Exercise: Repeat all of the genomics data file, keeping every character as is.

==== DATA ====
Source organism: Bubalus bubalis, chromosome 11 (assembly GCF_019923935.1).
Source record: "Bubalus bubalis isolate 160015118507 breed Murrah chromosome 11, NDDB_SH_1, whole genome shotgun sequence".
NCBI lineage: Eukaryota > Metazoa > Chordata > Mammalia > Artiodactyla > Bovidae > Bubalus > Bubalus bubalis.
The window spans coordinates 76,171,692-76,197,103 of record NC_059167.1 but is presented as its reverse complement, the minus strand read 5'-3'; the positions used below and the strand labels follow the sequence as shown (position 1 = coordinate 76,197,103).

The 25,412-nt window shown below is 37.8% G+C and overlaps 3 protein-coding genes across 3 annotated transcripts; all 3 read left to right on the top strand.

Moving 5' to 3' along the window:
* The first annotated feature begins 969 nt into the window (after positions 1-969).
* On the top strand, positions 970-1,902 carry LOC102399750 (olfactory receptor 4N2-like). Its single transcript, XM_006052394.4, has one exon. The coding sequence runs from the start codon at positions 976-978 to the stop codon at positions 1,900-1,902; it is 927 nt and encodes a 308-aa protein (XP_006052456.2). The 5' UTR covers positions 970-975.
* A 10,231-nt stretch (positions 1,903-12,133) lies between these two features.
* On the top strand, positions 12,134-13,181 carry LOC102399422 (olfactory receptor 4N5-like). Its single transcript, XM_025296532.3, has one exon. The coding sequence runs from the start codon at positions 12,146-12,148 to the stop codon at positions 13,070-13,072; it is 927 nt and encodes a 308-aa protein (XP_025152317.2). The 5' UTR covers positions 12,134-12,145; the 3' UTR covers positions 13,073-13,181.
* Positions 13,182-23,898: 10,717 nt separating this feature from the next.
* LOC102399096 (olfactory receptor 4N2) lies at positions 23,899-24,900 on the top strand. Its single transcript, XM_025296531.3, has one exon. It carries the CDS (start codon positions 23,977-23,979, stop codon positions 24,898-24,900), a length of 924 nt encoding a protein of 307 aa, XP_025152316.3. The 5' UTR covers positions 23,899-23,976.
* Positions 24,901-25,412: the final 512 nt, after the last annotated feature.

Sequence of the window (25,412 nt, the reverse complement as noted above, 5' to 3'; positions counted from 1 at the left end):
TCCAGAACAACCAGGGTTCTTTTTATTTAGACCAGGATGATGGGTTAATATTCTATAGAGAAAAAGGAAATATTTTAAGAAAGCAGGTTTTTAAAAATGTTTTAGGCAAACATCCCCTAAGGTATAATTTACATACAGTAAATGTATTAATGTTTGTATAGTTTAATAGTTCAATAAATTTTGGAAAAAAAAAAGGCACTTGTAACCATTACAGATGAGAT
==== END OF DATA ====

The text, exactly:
Source organism: Bubalus bubalis, chromosome 11 (assembly GCF_019923935.1).
Source record: "Bubalus bubalis isolate 160015118507 breed Murrah chromosome 11, NDDB_SH_1, whole genome shotgun sequence".
NCBI lineage: Eukaryota > Metazoa > Chordata > Mammalia > Artiodactyla > Bovidae > Bubalus > Bubalus bubalis.
The window spans coordinates 76,171,692-76,197,103 of record NC_059167.1 but is presented as its reverse complement, the minus strand read 5'-3'; the positions used below and the strand labels follow the sequence as shown (position 1 = coordinate 76,197,103).

The 25,412-nt window shown below is 37.8% G+C and overlaps 3 protein-coding genes across 3 annotated transcripts; all 3 read left to right on the top strand.

Moving 5' to 3' along the window:
* The first annotated feature begins 969 nt into the window (after positions 1-969).
* On the top strand, positions 970-1,902 carry LOC102399750 (olfactory receptor 4N2-like). Its single transcript, XM_006052394.4, has one exon. The coding sequence runs from the start codon at positions 976-978 to the stop codon at positions 1,900-1,902; it is 927 nt and encodes a 308-aa protein (XP_006052456.2). The 5' UTR covers positions 970-975.
* A 10,231-nt stretch (positions 1,903-12,133) lies between these two features.
* On the top strand, positions 12,134-13,181 carry LOC102399422 (olfactory receptor 4N5-like). Its single transcript, XM_025296532.3, has one exon. The coding sequence runs from the start codon at positions 12,146-12,148 to the stop codon at positions 13,070-13,072; it is 927 nt and encodes a 308-aa protein (XP_025152317.2). The 5' UTR covers positions 12,134-12,145; the 3' UTR covers positions 13,073-13,181.
* Positions 13,182-23,898: 10,717 nt separating this feature from the next.
* LOC102399096 (olfactory receptor 4N2) lies at positions 23,899-24,900 on the top strand. Its single transcript, XM_025296531.3, has one exon. It carries the CDS (start codon positions 23,977-23,979, stop codon positions 24,898-24,900), a length of 924 nt encoding a protein of 307 aa, XP_025152316.3. The 5' UTR covers positions 23,899-23,976.
* Positions 24,901-25,412: the final 512 nt, after the last annotated feature.

Sequence of the window (25,412 nt, the reverse complement as noted above, 5' to 3'; positions counted from 1 at the left end):
TCCAGAACAACCAGGGTTCTTTTTATTTAGACCAGGATGATGGGTTAATATTCTATAGAGAAAAAGGAAATATTTTAAGAAAGCAGGTTTTTAAAAATGTTTTAGGCAAACATCCCCTAAGGTATAATTTACATACAGTAAATGTATTAATGTTTGTATAGTTTAATAGTTCAATAAATTTTGGAAAAAAAAAAGGCACTTGTAACCATTACAGATGAGAT